BackDrassodes rugichelis Denis, 1962

Drassodes rugichelis Denis, 1962

  • Kingdom: Animalia
  • Phylum: Arthropoda
  • Class: Arachnida
  • Order: Araneae
  • Family: Gnaphosidae
DD Data Deficient
IUCN Red List Status:

Countries of Occurrence:
Portugal - Madeira


Luis Crespo
Mario Boieiro
Paulo A.V. Borges
Pedro Cardoso
Cardoso, P., Crespo, L.C., Silva, I., Borges, P. & Boieiro, M.

Henriques, S. & Russell, N.


Facilitators / Compilers/s:

Assessment Rationale:

Drassodes rugichelis is endemic to the island of Madeira (Portugal) and only known from two sites on open mountain areas. This species is possibly threatened by wildfires, which have recently affected the mountain areas of Madeira island. However, due to a lack of information on its distribution, ecology, population size and threats to the species, it is assessed as Data Deficient (DD). More research is needed in order to assess its extinction risk.

Geographic Range:

Drassodes rugichelis is known from two sites, Paúl da Serra and Pico do Cidrão on Madeira Island (Portugal), both on open mountain areas (Denis 1962, Wunderlich 1992). The true range is however unknown, as these two records make it impossible to model with confidence.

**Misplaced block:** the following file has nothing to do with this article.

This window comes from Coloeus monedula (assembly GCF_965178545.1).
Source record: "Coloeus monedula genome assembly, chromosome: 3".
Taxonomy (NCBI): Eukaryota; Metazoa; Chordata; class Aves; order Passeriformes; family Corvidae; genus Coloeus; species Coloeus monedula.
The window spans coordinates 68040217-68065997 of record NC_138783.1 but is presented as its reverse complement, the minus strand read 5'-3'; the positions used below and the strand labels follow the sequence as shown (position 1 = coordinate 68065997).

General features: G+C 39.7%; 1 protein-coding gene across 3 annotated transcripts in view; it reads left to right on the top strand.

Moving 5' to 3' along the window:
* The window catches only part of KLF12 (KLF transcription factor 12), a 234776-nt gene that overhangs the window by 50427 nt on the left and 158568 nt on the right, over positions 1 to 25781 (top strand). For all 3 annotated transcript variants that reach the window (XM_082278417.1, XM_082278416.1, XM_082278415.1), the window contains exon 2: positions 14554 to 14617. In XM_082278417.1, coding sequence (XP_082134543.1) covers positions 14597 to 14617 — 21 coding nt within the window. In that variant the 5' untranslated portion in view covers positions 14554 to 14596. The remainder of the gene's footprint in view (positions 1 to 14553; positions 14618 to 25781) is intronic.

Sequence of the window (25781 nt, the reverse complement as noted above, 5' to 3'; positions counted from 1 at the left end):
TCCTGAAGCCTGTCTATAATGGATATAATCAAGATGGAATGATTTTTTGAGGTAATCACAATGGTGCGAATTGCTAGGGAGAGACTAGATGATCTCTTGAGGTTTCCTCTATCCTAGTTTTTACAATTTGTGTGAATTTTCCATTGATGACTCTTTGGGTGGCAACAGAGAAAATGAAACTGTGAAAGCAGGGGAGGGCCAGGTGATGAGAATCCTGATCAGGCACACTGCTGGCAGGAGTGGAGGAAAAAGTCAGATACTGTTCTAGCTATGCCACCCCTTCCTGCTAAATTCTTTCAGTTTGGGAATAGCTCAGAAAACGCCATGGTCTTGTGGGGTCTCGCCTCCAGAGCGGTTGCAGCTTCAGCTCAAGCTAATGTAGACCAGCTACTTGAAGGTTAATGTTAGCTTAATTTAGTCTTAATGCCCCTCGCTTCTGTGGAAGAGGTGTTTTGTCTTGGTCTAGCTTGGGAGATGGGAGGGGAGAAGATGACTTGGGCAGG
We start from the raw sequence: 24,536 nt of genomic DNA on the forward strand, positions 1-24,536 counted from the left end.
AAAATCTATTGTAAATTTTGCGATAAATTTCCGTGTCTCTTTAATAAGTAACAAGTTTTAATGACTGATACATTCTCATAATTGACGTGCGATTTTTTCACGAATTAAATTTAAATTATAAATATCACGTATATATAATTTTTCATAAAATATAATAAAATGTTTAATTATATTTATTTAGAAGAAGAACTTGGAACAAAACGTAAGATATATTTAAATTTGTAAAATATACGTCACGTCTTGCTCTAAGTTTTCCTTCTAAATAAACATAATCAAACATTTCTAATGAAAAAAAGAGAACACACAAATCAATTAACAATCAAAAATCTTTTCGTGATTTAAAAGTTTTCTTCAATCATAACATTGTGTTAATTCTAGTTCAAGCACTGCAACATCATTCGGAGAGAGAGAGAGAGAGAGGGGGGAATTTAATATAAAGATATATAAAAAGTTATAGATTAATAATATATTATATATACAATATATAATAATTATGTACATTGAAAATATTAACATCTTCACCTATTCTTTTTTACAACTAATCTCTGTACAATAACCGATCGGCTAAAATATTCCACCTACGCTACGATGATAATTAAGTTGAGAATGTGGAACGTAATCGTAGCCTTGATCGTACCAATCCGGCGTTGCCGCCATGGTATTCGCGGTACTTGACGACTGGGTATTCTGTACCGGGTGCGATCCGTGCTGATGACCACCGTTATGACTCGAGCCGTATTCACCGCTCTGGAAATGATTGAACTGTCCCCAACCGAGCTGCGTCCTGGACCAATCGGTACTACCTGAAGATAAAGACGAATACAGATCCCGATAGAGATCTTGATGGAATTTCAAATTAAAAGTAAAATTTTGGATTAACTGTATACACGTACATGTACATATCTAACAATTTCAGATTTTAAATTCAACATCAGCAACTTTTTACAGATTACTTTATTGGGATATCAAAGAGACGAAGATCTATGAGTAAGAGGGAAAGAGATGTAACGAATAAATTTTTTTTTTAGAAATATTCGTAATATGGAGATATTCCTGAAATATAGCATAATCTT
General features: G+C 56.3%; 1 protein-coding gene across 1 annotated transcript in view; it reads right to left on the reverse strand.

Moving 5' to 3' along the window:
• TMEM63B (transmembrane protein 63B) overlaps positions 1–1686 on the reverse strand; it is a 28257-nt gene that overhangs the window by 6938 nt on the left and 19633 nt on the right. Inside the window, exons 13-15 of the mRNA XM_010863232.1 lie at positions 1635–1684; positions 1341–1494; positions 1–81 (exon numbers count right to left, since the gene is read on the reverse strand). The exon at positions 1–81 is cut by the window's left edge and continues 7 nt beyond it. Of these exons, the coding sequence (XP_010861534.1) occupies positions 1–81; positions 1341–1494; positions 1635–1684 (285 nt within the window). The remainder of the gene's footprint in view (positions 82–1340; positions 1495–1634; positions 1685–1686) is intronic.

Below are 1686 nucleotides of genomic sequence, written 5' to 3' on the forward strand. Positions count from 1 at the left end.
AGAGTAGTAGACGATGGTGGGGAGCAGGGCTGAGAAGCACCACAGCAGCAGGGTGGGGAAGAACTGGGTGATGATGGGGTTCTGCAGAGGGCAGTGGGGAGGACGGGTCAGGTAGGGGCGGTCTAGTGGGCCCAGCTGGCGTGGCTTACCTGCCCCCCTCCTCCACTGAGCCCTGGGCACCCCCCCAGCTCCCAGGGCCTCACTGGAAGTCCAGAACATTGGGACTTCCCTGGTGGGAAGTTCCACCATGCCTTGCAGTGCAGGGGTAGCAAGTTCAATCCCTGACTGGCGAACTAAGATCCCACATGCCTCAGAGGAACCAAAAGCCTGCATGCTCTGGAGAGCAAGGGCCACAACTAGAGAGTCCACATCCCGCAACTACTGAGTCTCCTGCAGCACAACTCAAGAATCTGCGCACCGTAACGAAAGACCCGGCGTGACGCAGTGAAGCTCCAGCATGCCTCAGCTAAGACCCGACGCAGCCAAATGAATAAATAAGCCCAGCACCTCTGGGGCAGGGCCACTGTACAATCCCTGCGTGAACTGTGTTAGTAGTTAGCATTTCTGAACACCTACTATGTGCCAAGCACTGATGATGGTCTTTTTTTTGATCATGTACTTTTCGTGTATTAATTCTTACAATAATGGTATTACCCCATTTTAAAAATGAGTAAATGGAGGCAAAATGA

Portugal - Madeira
Extent of Occurrence (EOO):
Unknown (km2)
Area of Occupancy (AOO):
Unknown (km2)
Elevation Lower Limit:
1400 (m)
Elevation Upper Limit:
1800 (m)
Biogeographic Realms:
Endemic Madeira


No population size estimates exist.

Habitat and Ecology

The two only known sites for the species are in open, mountain areas. The ecology of this species is mostly unknown, but it is probable that they are active nocturnal hunters at ground level.

Major Threat(s):

The mountain areas of Madeira Island have been affected by recent wildfires, which might have affected this species.

Conservation Actions

No specific conservation measures are in place for this species, but part of the known range is inside the Madeira Natural Park. The distribution of the species should be researched through extensive collections on the islands' mountainous areas above the tree line. Monitoring of population trends should be conducted in the future and the negative effects of possible threats, such as wildfires, should also be assessed.